Bailout Compromise Reached
It appears that House and Senate negotiators are on the verge of an agreement with the administration on a plan to address the financial crisis.
Congressional negotiators and the Bush administration’s top Treasury officials go to work Sunday on settling the final details of a historic $700 billion Wall Street bailout aimed at keeping credit flowing and saving the nation’s shaky economy from collapsing into a crippling recession.
All sides expressed optimism and Senate Majority Leader Harry Reid, D-Nev., said he expected an announcement soon. “We’ve still got more to do to finalize it, but I think we’re there,” said Treasury Secretary Henry Paulson, who participated in the negotiations in the Capitol. “We worked out everything,” said Sen. Judd Gregg, R-N.H., the chief Senate Republican in the talks.
Under the plan, the federal government would purchase mortgage-backed securities and other bad debts held by banks and other investors. The money should help troubled lenders make new loans and keep credit lines open. The government would later try to sell the discounted loan packages at the best possible price. At the insistence of House Republicans, some of the program’s $700 billion would be devoted to a program that would encourage holders of distressed mortgage-backed securities to keep them and buy government insurance to cover defaults.
The legislation would place “reasonable” limits on severance packages for executives of companies that benefit from the rescue plan, said a senior administration official who was authorized to speak only on background. It also calls for the financial sector to help make up the difference if the government does not recoup its investment in five years, the official said, but details remained unclear. Also, the government would receive stock warrants in return for the bailout relief, giving taxpayers a chance to share in financial companies’ future profits.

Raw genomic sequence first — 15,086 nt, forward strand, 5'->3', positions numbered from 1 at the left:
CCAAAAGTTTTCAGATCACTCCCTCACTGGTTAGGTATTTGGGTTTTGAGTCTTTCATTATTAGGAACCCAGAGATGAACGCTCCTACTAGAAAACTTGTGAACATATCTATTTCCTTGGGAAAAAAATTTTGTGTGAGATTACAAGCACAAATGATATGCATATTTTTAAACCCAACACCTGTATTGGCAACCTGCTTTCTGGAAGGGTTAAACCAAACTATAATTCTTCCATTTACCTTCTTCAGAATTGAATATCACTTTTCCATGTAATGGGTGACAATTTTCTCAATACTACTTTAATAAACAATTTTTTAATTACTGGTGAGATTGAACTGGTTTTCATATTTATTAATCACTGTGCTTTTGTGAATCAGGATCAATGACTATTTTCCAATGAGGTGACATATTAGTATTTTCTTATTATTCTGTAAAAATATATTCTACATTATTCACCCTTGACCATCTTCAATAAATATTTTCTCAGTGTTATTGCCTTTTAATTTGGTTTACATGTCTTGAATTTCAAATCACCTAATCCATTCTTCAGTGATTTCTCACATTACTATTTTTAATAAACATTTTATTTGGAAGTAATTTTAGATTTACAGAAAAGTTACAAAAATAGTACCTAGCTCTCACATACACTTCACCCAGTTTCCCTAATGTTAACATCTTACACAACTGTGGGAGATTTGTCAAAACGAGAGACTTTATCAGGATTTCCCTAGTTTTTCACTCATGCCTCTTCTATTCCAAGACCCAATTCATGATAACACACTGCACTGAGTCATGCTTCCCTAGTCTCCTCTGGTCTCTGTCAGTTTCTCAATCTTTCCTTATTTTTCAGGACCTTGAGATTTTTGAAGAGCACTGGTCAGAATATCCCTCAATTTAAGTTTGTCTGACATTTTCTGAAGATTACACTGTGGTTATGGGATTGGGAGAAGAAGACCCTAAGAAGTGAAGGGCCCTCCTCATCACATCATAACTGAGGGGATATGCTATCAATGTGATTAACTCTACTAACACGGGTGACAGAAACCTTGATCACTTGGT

To help struggling homeowners, the plan would require the government to try renegotiating the bad mortgages it acquires with the aim of lowering borrowers’ monthly payments so they can keep their homes.
The amendments all make sense and help alleviate the most common concerns about the original administration proposal. At a matter of optics, this looks less like a bailout and more like a loan guarantee. The taxpayers are on the hook either way, of course, but this more clearly signals that we’re not nationalizing the financial industry but merely backstopping illiquid assets that we expect to resell once their value rebounds to rational levels.
Capping the golden parachutes going to CEOs whose companies are being bailed out and the sop of homeowners who get in over their heads are both populist gimmicks that make little economic sense. They’re understandable, though, at the political level and, again, it gives the sense that we’re not just bailing out the fat cats while letting the little guy suffer.
Steve Bainbridge noted on this week’s OTB Radio that capping executive parachutes could well be illegal, violating the Takings Clause if they have a contractual right to the money. That’s almost certainly right. Any such provision will be largely symbolic.